In a bid to make Australia more entrepreneurial, draft legislation introduced to Federal Parliament in March has caused a lot of discussion around the proposed insolvent trading safe harbour provisions. The Australian Government’s National Innovation and Science agenda proposals contained two key law reforms relating to insolvent trading and ‘ipso facto’ clauses.
Government minister Kelly O’Dwyer has described the impetus of the proposal to drive cultural change amongst company directors and promote the retention of their company. Hoping to spark more risk taking entrepreneurial tactics, the government’s reforms are targeted at allowing early engagement with possible insolvency measures instead of premature external administration.
Currently, directors commit an offence of insolvent trading when they incur debts at a time of insolvency or become insolvent due to the debts incurred. The changes set out in the most recent legislation create a ‘safe harbour’ whereby, directors would not be held liable for an insolvent company’s debts if they can prove that their behaviour was reasonably likely to lead to a better outcome for the company and its creditors, than liquidation or administration.
Similarly, the other key reform focusses on was making ‘ipso facto’ clauses, i.e. those clauses that allow termination of a contract when a party has committed an act of insolvency, unenforceable during times of restructure.
If enacted, new section 588GA establishes a safe harbour which will operate as a carve-out to the directors’ duty to prevent insolvent trading, provided the following two elements are satisfied:
- Their course of action is reasonably likely to lead to a better outcome for the company and creditors; and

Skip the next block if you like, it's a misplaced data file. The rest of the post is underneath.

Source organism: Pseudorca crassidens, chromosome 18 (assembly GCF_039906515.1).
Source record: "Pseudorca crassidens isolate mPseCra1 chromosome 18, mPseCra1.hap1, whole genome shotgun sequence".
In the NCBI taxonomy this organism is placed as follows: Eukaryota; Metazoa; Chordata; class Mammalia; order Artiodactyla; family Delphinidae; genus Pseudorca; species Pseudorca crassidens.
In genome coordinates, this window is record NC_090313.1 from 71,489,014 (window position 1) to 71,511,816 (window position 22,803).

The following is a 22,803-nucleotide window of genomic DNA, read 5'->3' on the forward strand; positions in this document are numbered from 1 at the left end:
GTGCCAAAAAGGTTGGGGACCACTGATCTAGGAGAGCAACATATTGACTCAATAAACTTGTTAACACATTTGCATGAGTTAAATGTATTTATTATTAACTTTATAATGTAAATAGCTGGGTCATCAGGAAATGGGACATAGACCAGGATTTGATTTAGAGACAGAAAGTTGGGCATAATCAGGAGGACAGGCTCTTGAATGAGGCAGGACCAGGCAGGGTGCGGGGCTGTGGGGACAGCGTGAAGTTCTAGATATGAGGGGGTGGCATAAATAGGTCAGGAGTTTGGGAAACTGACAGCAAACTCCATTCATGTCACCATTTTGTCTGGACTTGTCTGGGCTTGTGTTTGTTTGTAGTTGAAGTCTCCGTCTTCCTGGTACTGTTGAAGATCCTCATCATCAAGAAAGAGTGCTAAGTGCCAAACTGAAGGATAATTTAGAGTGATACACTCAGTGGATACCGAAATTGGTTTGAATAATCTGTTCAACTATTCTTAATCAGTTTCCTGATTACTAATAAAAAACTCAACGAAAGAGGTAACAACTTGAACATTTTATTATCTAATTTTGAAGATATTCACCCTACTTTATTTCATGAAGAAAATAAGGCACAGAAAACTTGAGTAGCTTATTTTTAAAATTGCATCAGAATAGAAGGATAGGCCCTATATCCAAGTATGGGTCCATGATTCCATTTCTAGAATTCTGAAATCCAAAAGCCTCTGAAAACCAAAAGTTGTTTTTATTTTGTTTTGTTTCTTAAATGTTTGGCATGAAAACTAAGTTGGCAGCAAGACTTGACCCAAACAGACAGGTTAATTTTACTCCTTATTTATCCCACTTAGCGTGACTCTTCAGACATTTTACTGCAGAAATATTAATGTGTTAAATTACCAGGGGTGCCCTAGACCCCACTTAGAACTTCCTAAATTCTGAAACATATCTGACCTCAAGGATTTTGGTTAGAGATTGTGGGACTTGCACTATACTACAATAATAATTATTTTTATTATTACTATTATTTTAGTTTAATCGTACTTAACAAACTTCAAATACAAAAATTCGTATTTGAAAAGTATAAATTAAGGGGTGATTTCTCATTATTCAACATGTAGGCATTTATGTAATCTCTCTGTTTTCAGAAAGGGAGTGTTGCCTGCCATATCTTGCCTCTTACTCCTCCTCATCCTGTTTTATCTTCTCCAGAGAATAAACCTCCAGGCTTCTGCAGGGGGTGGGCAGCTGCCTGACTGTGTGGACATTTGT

- the debt is incurred after beginning to suspect the company may become insolvent until either the course of action ends, the course of action stops being reasonably likely to lead to a better outcome or the company enters external administration.
Given that this draft legislation is designed to significantly affect the status quo, the proposal has tried to balance the interests of stakeholders by limiting the availability of the provision to ‘honest and diligent’ directors.
A number of relevant factors are taken into account when determining if the course of action was reasonably likely to lead to a better outcome:
- Whether or not the director is taking appropriate steps to prevent misconduct by officers and employees of the company;
- taking appropriate steps to ensure the company maintains appropriate financial records congruous with their size;
- obtaining appropriate advice from a sufficiently qualified practitioner;
- being properly informed about the company's financial position; and
- developing or implementing a plan to restructure the company to improve its financial position.
Yet, should the director have not provided for employee entitlements or given notices/documents required by taxation laws to an expected standard, then the option of safe harbour will be unavailable.
The onus is on the director to prove that safe harbour applies. In doing so, they will be prevented from using books and information about a company, as evidence that the action taken was reasonably likely to lead to a better outcome, unless the said documents were provided to a liquidator or administrator following an appropriate request.
Creditors are at the forefront of the change, meaning that when the directors take on the challenge for a ‘better outcome’ this needs to be the most beneficial outcome for the company and its creditors. However, some issues concerning how ‘better’ is assessed either monetarily or non-monetary are likely to arise during the contentious invocation of safe harbor provisions.
In a nation where concerns over inadvertent breaches of insolvent trading laws are frequently cited as a reason early stage investors are reluctant to get involved in startups, these reforms strive to encourage Australians to take a risk, leave behind the fear of failure and be more innovative and ambitious.
Overall, it will be interesting to see how the incoming reforms are going to affect corporate restructuring and voluntary liquidation with the ultimate aim of maintaining the fine balance of entrepreneurship and accountability.